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strlcpy and strlcat

I wrote these for a hobby project (I wanted to use them, but needed to
be able to build it on systems that don't have them), and it's probably
worth letting CLC rip them to shreds before I call them done.

They implement, modulo bugs, the behavior of the BSD strlcat and
strlcpy functions. Interestingly, the system I'm actually posting from
(SunOS 5.8) fails one of the tests at the bottom when it uses the
versions in the system library.

They're intended to be in the common subset of C90 and C99. Comments
on correctness and clarity are welcome; comments on style will be
tolerated.
dave
strl.h:
--------
#ifndef H_STRL
#define H_STRL

/*Implementation of BSD strlcat and strlcpy, for systems that don't have them.
Written by Dave Vandervies, December 2007.
Placed in the public domain; attribution is appreciated.
*/

#ifdef __cplusplus
extern "C" { /*make C++ compilers play nicely with the linker*/
#endif

#ifndef HAS_STRLFUNCS

/*strlcpy copies a string from src to dest, creating a string at most
maxlen bytes long (including the '\0' terminator).
Returns the length of the string that would be created without
truncation, excluding the '\0' terminator. (So if the return value
is >= maxlen, the result was truncated.)
*/
size_t my_strlcpy(char *dest,const char *src,size_t maxlen);

/*strlcat appends the contents of src to dest, creating a string at
most maxlen bytes long (including the '\0' terminator).
If src is already longer than maxlen bytes long, its contents
are not changed.
Returns the length of the string that would be created without
truncation, excluding the '\0' terminator, or maxlen+strlen(src)
if no '\0' is found within maxlen bytes of *dest. (So if the
return value is >= maxlen, the result was truncated.)
*/
size_t my_strlcat(char *dest,const char *src,size_t maxlen);

#ifndef CLC_PEDANTIC
#undef strlcpy
#define strlcpy my_strlcpy
#undef strlcat
#define strlcat my_strlcat
#endif /*CLC_PEDANTIC*/

#else /*HAS_STRLFUNCS*/
#include <string.h>
#endif /*HAS_STRLFUNCS*/

#ifdef __cplusplus
} /*close extern "C"*/
#endif

#endif /*H_STRL #include guard*/
--------
strl.c:
--------
#include <assert.h>
#include <string.h>

#include "strl.c"

/*Implementation of BSD strlcat and strlcpy, for systems that don't have them.
Written by Dave Vandervies, December 2007.
Placed in the public domain; attribution is appreciated.
*/

#ifndef HAS_STRLFUNCS

size_t my_strlcpy(char *dest,const char *src,size_t maxlen)
{
size_t len,needed;

#ifdef PARANOID
assert(dest!=NULL);
assert(src!=NULL);
#endif

len=needed=strlen(src)+1;
if(len >= maxlen)
len=maxlen-1;

memcpy(dest,src,len);
dest[len]='\0';

return needed-1;
}

size_t my_strlcat(char *dest,const char *src,size_t maxlen)
{
size_t src_len,dst_len;
size_t len,needed;

#ifdef PARANOID
assert(dest!=NULL);
assert(src!=NULL);
#endif

src_len=strlen(src);
/*Be paranoid about dest being a properly terminated string*/
{
char *end=memchr(dest,'\0',maxlen);
if(!end)
return maxlen+src_len;
dst_len=end-dest;
}

len=needed=dst_len+src_len+1;
if(len >= maxlen)
len=maxlen-1;

memcpy(dest+dst_len,src,len-dst_len);
dest[len]='\0';

return needed-1;
}

#endif /*!HAS_STRLFUNCS*/

#ifdef UNIT_TEST

#include <stdio.h>

/*
dj3vande@goofy:~/clc (0) $ gcc -W -Wall -ansi -pedantic -O -DUNIT_TEST -ostrl strl.c
dj3vande@goofy:~/clc (0) $ ./strl
strlcpy with truncation: Expect `hel'/5: `hel'/5
strlcat with truncation: Expect `help!'/9: `help!'/9
strlcpy without truncation: Expect `help!'/5: `help!'/5
strlcat without truncation: Expect `help!help!'/10: `help!help!'/10
strlcat with maxlen<strlen(dest): Expect `help!help!'/9: `help!help!'/9
dj3vande@goofy:~/clc (0) $
*/

int main(void)
{
char buf1[256],buf2[256];
unsigned long ret;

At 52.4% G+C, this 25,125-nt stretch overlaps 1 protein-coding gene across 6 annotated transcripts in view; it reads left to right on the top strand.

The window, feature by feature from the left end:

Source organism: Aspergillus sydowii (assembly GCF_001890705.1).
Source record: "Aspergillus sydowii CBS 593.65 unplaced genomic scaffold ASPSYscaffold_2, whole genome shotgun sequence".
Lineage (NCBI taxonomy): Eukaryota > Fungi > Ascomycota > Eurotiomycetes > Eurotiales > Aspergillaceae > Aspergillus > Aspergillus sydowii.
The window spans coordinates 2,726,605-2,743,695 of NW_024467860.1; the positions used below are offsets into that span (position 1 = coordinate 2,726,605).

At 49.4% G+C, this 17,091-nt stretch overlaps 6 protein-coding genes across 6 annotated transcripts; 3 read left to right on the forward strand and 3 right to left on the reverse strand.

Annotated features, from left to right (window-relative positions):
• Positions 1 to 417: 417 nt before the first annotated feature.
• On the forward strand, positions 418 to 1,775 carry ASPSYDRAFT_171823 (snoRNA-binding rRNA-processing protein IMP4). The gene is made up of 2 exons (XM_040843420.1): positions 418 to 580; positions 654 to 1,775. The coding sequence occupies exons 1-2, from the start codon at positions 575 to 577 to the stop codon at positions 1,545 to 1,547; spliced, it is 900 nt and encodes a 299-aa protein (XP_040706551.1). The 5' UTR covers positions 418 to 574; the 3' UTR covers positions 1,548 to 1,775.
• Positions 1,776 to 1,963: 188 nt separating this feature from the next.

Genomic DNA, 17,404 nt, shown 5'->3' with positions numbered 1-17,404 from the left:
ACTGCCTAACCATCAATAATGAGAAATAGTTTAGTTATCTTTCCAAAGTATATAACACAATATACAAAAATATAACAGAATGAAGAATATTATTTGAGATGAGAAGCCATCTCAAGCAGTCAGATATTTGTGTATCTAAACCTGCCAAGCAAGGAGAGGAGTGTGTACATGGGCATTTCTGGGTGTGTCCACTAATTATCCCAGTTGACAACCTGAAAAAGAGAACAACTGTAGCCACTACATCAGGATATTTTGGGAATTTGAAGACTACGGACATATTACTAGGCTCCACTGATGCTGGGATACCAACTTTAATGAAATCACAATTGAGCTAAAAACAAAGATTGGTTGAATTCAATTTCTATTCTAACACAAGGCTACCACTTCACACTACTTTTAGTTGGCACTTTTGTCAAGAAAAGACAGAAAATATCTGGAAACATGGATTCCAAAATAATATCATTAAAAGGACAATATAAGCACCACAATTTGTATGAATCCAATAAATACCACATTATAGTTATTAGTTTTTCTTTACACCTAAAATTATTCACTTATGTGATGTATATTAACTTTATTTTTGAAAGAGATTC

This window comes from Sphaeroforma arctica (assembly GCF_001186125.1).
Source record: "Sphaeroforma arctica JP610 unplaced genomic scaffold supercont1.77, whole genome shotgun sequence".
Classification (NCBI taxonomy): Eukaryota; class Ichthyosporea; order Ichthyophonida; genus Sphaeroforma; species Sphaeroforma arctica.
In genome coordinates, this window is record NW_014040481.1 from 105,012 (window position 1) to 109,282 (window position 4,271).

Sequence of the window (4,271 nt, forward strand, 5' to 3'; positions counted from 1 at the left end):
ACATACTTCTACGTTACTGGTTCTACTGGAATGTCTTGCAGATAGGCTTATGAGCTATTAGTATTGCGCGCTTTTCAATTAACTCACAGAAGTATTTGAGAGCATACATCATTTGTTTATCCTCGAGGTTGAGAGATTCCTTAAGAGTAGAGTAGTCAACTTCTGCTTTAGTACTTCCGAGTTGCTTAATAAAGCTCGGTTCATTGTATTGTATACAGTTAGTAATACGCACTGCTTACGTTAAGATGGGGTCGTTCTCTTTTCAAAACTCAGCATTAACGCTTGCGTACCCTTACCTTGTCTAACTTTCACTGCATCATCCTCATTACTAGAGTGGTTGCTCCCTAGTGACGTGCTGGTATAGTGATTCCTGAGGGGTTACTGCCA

#ifdef HAS_STRLFUNCS
#define my_strlcpy strlcpy
#define my_strlcat strlcat
printf("Using system library versions\n");
#endif

ret=my_strlcpy(buf1,"hello",4);
printf("strlcpy with truncation: Expect `hel'/5: `%s'/%lu\n",buf1,ret);

ret=my_strlcat(buf1,"p!!!!!",6);
printf("strlcat with truncation: Expect `help!'/9: `%s'/%lu\n",buf1,ret);

ret=my_strlcpy(buf2,buf1,sizeof buf2);
printf("strlcpy without truncation: Expect `help!'/5: `%s'/%lu\n",buf2,ret);

ret=my_strlcat(buf2,buf1,sizeof buf2);
printf("strlcat without truncation: Expect `help!help!'/10: `%s'/%lu\n",buf2,ret);

ret=my_strlcat(buf2,buf1,4);
printf("strlcat with maxlen<strlen(dest): Expect `help!help!'/9: `%s'/%lu\n",buf2,ret);

return 0;
}

#endif /*UNIT_TEST*/
--------
Dec 6 '07 #1
9 5527
dj******@csclub.uwaterloo.ca.invalid wrote:
>
I wrote these for a hobby project (I wanted to use them, but
needed to be able to build it on systems that don't have them),
and it's probably worth letting CLC rip them to shreds before I
call them done.

They implement, modulo bugs, the behavior of the BSD strlcat and
strlcpy functions. Interestingly, the system I'm actually
posting from (SunOS 5.8) fails one of the tests at the bottom
when it uses the versions in the system library.

They're intended to be in the common subset of C90 and C99.
Comments on correctness and clarity are welcome; comments on
style will be tolerated.
Take a look at:

<http://cbfalconer.home.att.net/download/strlcpy.zip>

They are written to be compact and avoid any further use of the
standard library. This improves their usefullness where memory is
tight. I notice yours uses calls to strlen.

--
Chuck F (cbfalconer at maineline dot net)
<http://cbfalconer.home.att.net>
Try the download section.

--
Posted via a free Usenet account from http://www.teranews.com

Dec 7 '07 #2
dj******@csclub.uwaterloo.ca.invalid wrote:

[...]
(Over 24 hours and only one response? I need to get my sigmonster set
up on this account, then at least Richard H will read my posts.)
I have seen your request, the main reason for not checking this deeper,
has been primary that those strl* interfaces has IMO a design weakness,
which I eliminated in my own implementation.

I think you should put more effort into your test function, perhaps even
provide some self test function with external linkage, at least use
EXIT_FAILURE in case one test case fail. Also, watching the output from
successful tests, can be tiresome in a big project.

I would remove PARANOID, using assert() isn't paranoid. :) The
CLC_PEDANTIC is not needed, we do know these functions invade the
reserved C name space, but the C committee wouldn't use these names for
something different.

The usage of #ifdef's should be minimized in source, and primary used in
header files instead. Because of all these macros, the code became more